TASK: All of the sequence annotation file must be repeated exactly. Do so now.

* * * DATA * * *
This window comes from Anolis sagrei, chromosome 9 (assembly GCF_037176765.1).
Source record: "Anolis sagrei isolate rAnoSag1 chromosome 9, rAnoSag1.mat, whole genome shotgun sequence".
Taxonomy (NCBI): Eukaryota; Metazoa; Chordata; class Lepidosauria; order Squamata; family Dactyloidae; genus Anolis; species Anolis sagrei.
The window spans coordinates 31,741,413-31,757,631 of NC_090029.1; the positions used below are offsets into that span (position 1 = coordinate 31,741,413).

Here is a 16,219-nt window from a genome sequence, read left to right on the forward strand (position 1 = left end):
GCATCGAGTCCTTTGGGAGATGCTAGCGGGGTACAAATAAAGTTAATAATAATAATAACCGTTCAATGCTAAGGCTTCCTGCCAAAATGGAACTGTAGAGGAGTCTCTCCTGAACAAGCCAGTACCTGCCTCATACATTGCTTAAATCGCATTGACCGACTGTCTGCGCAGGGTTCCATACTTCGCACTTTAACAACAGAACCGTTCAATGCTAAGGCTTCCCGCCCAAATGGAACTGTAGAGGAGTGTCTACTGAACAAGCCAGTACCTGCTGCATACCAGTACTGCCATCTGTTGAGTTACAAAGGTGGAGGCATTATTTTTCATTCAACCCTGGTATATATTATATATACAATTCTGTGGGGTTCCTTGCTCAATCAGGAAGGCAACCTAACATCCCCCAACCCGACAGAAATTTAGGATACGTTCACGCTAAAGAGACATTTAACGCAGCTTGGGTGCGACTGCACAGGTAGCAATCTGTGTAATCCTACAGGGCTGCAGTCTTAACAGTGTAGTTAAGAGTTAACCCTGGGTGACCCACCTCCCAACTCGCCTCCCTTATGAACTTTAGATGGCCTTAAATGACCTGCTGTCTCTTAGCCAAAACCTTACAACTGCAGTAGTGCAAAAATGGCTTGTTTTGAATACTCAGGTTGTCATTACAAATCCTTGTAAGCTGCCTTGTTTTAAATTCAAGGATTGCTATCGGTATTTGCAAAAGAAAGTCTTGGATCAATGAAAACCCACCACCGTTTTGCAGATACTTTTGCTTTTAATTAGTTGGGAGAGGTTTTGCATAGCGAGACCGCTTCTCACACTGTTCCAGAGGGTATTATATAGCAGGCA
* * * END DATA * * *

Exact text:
This window comes from Anolis sagrei, chromosome 9 (assembly GCF_037176765.1).
Source record: "Anolis sagrei isolate rAnoSag1 chromosome 9, rAnoSag1.mat, whole genome shotgun sequence".
Taxonomy (NCBI): Eukaryota; Metazoa; Chordata; class Lepidosauria; order Squamata; family Dactyloidae; genus Anolis; species Anolis sagrei.
The window spans coordinates 31,741,413-31,757,631 of NC_090029.1; the positions used below are offsets into that span (position 1 = coordinate 31,741,413).

Here is a 16,219-nt window from a genome sequence, read left to right on the forward strand (position 1 = left end):
GCATCGAGTCCTTTGGGAGATGCTAGCGGGGTACAAATAAAGTTAATAATAATAATAACCGTTCAATGCTAAGGCTTCCTGCCAAAATGGAACTGTAGAGGAGTCTCTCCTGAACAAGCCAGTACCTGCCTCATACATTGCTTAAATCGCATTGACCGACTGTCTGCGCAGGGTTCCATACTTCGCACTTTAACAACAGAACCGTTCAATGCTAAGGCTTCCCGCCCAAATGGAACTGTAGAGGAGTGTCTACTGAACAAGCCAGTACCTGCTGCATACCAGTACTGCCATCTGTTGAGTTACAAAGGTGGAGGCATTATTTTTCATTCAACCCTGGTATATATTATATATACAATTCTGTGGGGTTCCTTGCTCAATCAGGAAGGCAACCTAACATCCCCCAACCCGACAGAAATTTAGGATACGTTCACGCTAAAGAGACATTTAACGCAGCTTGGGTGCGACTGCACAGGTAGCAATCTGTGTAATCCTACAGGGCTGCAGTCTTAACAGTGTAGTTAAGAGTTAACCCTGGGTGACCCACCTCCCAACTCGCCTCCCTTATGAACTTTAGATGGCCTTAAATGACCTGCTGTCTCTTAGCCAAAACCTTACAACTGCAGTAGTGCAAAAATGGCTTGTTTTGAATACTCAGGTTGTCATTACAAATCCTTGTAAGCTGCCTTGTTTTAAATTCAAGGATTGCTATCGGTATTTGCAAAAGAAAGTCTTGGATCAATGAAAACCCACCACCGTTTTGCAGATACTTTTGCTTTTAATTAGTTGGGAGAGGTTTTGCATAGCGAGACCGCTTCTCACACTGTTCCAGAGGGTATTATATAGCAGGCA